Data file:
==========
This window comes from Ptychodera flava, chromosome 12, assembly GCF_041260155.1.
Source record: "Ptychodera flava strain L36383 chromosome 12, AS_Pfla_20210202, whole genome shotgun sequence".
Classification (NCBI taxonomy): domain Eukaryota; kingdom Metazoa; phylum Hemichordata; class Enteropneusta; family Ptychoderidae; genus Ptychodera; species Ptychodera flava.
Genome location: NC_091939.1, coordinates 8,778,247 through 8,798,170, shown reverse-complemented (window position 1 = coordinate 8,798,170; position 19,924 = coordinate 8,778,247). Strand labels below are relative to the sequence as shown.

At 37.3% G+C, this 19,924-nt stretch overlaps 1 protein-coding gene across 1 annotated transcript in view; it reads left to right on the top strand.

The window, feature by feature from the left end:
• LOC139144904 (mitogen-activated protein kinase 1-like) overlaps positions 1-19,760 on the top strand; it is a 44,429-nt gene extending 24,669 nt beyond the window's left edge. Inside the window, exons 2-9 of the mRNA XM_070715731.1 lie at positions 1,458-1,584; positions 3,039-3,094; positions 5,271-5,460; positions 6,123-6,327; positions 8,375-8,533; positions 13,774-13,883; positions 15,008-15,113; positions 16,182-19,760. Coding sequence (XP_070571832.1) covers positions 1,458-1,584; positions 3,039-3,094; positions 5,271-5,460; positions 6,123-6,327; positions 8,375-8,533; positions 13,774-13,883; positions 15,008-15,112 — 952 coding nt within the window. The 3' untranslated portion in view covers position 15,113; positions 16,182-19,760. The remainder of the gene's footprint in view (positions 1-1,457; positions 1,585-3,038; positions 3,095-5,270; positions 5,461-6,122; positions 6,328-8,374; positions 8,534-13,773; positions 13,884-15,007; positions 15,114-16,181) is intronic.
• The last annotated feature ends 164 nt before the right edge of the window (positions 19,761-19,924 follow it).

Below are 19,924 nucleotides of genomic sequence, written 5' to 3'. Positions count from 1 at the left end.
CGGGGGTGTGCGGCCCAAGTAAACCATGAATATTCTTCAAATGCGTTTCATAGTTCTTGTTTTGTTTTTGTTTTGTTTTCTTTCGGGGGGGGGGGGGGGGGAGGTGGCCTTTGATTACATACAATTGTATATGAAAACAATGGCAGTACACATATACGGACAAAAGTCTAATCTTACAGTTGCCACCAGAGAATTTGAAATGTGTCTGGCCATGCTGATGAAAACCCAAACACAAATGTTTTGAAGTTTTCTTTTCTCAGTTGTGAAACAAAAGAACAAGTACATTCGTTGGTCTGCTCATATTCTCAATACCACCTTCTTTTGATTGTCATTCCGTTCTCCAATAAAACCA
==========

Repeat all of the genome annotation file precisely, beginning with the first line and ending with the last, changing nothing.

This window comes from Ptychodera flava, chromosome 12, assembly GCF_041260155.1.
Source record: "Ptychodera flava strain L36383 chromosome 12, AS_Pfla_20210202, whole genome shotgun sequence".
Classification (NCBI taxonomy): domain Eukaryota; kingdom Metazoa; phylum Hemichordata; class Enteropneusta; family Ptychoderidae; genus Ptychodera; species Ptychodera flava.
Genome location: NC_091939.1, coordinates 8,778,247 through 8,798,170, shown reverse-complemented (window position 1 = coordinate 8,798,170; position 19,924 = coordinate 8,778,247). Strand labels below are relative to the sequence as shown.

At 37.3% G+C, this 19,924-nt stretch overlaps 1 protein-coding gene across 1 annotated transcript in view; it reads left to right on the top strand.

The window, feature by feature from the left end:
• LOC139144904 (mitogen-activated protein kinase 1-like) overlaps positions 1-19,760 on the top strand; it is a 44,429-nt gene extending 24,669 nt beyond the window's left edge. Inside the window, exons 2-9 of the mRNA XM_070715731.1 lie at positions 1,458-1,584; positions 3,039-3,094; positions 5,271-5,460; positions 6,123-6,327; positions 8,375-8,533; positions 13,774-13,883; positions 15,008-15,113; positions 16,182-19,760. Coding sequence (XP_070571832.1) covers positions 1,458-1,584; positions 3,039-3,094; positions 5,271-5,460; positions 6,123-6,327; positions 8,375-8,533; positions 13,774-13,883; positions 15,008-15,112 — 952 coding nt within the window. The 3' untranslated portion in view covers position 15,113; positions 16,182-19,760. The remainder of the gene's footprint in view (positions 1-1,457; positions 1,585-3,038; positions 3,095-5,270; positions 5,461-6,122; positions 6,328-8,374; positions 8,534-13,773; positions 13,884-15,007; positions 15,114-16,181) is intronic.
• The last annotated feature ends 164 nt before the right edge of the window (positions 19,761-19,924 follow it).

Below are 19,924 nucleotides of genomic sequence, written 5' to 3'. Positions count from 1 at the left end.
CGGGGGTGTGCGGCCCAAGTAAACCATGAATATTCTTCAAATGCGTTTCATAGTTCTTGTTTTGTTTTTGTTTTGTTTTCTTTCGGGGGGGGGGGGGGGGGAGGTGGCCTTTGATTACATACAATTGTATATGAAAACAATGGCAGTACACATATACGGACAAAAGTCTAATCTTACAGTTGCCACCAGAGAATTTGAAATGTGTCTGGCCATGCTGATGAAAACCCAAACACAAATGTTTTGAAGTTTTCTTTTCTCAGTTGTGAAACAAAAGAACAAGTACATTCGTTGGTCTGCTCATATTCTCAATACCACCTTCTTTTGATTGTCATTCCGTTCTCCAATAAAACCA